Short Communication


Soil carbon pools in different pasture systems


Francisco M. Cardozo, Jr.

Federal University of Piauí, Agricultural Science Center, Pos-Graduation Program in Animal Science, Teresina, PI, 64049-550, Brazil.

Romero F. V. Carneiro

Federal University of Piauí, Agricultural Science Center, Pos-Graduation Program in Animal Science, Teresina, PI, 64049-550, Brazil.

Luiz F. C. Leite

Embrapa Mid-North, Av. Duque de Caxias, SN, Teresina, PI, 64000-000, Brazil.

Ademir S. F. Araujo

Federal University of Piauí, Agricultural Science Center, Soil Quality Lab., Teresina, PI, 64000-000, Brazil.



The aim of this study was to assess the carbon pools of a tropical soil where the native forest was replaced with different pasture systems. We studied five pasture production systems, including four monoculture systems with forage grasses such as Andropogon, Brachiaria, Panicum, and Cynodon, and an agroforestry system as well as a native vegetation plot. Greater availability of fulvic acid was detected in the agroforestry system as compared with that in the other systems. Higher lability of C was detected in the Andropogon system during the dry and rainy seasons and during the dry season in Cynodon. During the dry season, all pastures systems showed deficits in the net removal of atmospheric CO2. The structure and practices of the agroforestry system enables more carbon to be sequestered in the soil as compared with the monoculture pasture, suggesting that it is an important practice to mitigate climatic change and to improve soil quality.

Additional key words: humic substances; carbon management; agroforestry system.

Abbreviations used: AE (alkaline extract); AFS (agroforestry system); AND (Andropogon); BRA (Brachiaria); C-FAF (C-fulvic acid fraction); C-HAF (C-humic acid fraction); C-HF (C-humin fraction); CMI (carbon management index); CPI (carbon pool index); CYN (Cynodon); HI (humification index); LC (labile organic carbon); L (lability); LI (lability index); NLC (non-labile organic carbon); NV (native vegetation); PAN (Panicum); SOM (soil organic matter); TOC (total organic carbon).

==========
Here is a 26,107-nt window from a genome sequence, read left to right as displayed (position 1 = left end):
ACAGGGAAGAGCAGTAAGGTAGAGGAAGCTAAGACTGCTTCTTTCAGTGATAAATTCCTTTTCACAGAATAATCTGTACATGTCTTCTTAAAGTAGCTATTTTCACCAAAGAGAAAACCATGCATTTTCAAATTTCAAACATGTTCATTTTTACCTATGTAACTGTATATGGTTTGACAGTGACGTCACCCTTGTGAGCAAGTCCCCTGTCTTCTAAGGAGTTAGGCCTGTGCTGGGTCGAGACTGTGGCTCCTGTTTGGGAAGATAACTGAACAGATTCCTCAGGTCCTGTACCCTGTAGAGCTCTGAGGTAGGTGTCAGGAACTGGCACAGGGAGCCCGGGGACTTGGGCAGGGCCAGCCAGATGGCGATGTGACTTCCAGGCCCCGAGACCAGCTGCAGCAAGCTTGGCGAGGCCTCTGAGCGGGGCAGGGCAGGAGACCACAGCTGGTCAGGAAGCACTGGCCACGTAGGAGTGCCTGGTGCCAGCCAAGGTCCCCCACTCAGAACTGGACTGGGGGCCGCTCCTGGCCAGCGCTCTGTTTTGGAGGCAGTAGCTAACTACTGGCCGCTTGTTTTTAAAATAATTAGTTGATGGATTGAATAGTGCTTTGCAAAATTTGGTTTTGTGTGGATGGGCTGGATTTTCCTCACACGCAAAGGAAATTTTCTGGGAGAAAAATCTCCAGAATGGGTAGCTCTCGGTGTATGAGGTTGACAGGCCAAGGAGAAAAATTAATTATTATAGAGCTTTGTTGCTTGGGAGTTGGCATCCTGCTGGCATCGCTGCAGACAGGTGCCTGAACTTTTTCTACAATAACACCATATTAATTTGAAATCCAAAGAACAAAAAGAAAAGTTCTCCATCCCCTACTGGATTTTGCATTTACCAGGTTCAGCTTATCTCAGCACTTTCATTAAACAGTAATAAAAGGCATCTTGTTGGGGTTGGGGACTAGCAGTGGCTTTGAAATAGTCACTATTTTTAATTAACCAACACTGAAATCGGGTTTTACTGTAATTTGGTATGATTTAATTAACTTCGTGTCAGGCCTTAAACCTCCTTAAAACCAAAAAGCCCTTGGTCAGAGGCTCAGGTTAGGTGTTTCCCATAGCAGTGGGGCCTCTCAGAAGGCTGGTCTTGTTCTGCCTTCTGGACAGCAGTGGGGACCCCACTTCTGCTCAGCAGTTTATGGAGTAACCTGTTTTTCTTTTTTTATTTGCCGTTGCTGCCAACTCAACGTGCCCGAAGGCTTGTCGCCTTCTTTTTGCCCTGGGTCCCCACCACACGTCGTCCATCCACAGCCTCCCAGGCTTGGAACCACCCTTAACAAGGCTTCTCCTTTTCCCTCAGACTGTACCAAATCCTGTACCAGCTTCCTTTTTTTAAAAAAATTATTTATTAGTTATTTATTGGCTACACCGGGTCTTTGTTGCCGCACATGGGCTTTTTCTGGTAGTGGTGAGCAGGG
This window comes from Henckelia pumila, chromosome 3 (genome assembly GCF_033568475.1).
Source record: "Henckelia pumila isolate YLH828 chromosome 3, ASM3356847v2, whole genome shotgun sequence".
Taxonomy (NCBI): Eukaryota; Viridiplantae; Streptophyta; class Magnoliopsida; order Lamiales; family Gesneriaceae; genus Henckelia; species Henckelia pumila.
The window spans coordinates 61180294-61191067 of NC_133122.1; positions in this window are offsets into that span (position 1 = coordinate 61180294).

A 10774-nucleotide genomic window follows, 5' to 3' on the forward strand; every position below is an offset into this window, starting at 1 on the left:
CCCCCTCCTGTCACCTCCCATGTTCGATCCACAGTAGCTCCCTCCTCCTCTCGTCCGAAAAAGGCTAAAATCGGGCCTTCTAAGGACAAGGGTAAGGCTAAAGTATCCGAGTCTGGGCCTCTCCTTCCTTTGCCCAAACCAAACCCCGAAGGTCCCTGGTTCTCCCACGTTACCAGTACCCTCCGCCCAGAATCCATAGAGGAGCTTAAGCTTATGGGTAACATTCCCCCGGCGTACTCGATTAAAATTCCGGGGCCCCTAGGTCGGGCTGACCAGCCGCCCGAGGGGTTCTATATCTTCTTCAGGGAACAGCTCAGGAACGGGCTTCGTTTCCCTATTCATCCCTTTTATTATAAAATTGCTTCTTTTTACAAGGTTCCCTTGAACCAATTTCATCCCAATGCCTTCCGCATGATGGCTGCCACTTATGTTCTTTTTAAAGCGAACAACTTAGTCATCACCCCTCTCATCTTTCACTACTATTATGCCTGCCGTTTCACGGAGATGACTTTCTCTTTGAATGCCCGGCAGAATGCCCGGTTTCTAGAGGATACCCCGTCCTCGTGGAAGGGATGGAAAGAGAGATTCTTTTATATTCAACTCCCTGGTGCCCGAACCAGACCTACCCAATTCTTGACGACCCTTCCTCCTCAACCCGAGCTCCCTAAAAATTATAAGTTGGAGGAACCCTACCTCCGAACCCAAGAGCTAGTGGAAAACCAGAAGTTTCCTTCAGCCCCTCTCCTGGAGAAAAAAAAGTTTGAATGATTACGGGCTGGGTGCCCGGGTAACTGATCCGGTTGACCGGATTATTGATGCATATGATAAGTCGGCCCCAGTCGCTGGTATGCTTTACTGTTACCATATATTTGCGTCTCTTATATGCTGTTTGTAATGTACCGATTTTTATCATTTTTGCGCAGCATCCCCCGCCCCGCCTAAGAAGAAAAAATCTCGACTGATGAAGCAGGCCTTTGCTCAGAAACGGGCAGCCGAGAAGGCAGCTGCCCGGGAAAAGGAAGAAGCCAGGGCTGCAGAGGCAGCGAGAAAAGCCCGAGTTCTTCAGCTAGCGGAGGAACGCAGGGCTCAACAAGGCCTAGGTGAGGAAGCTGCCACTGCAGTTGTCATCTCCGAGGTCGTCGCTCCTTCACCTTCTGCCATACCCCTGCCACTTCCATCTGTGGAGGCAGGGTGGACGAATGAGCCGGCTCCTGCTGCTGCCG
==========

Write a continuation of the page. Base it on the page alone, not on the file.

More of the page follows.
Citation: Cardozo, F. M. Jr.; Carneiro, R. F. V.; Leite, L. F. C.; Araujo, A. S. F. (2016). Short communication: Soil carbon pools in different pasture systems. Spanish Journal of Agricultural Research, Volume 14, Issue 1, e11SC01.

Received: 29 Apr 2015. Accepted: 08 Feb 2016

Copyright © 2016 INIA. This is an open access article distributed under the Creative Commons Attribution License (CC by 3.0), which permits unrestricted use, distribution, and reproduction in any medium, provided the original work is properly cited.

Funding: The authors received no specific funding for this work.

Competing interests: The authors have declared that no competing interests exist.

Correspondence should be addressed to Ademir Araujo:





Material and methods

Results and discussion



The pasture ecosystem is characterized by interactions between plants, animals, soil, climate, and management practices implemented by the farmer. Meat and milk productions are important economic activities in Brazil, and the sustainable practices of these production systems contribute to efficient carbon cycling, thereby improving soil quality (Carvalho et al., 2014; Soussana & Lemaire, 2014). Soils are a carbon pool for terrestrial ecosystems; thus, they are relevant with regard to environmental problems associated with global warming and deforestation (Bao et al., 2015).

Conversion from native forest to livestock grazing has decreased soil C storage (Carvalho et al., 2014) and has been the most common land use change in Brazil (Sousanna & Lemaire, 2014). It is estimated that Brazil releases more than 1.090 Mt CO2/year into the atmosphere through deforestation, burning grasslands, and enteric fermentation by cattle (Bustamante et al., 2012).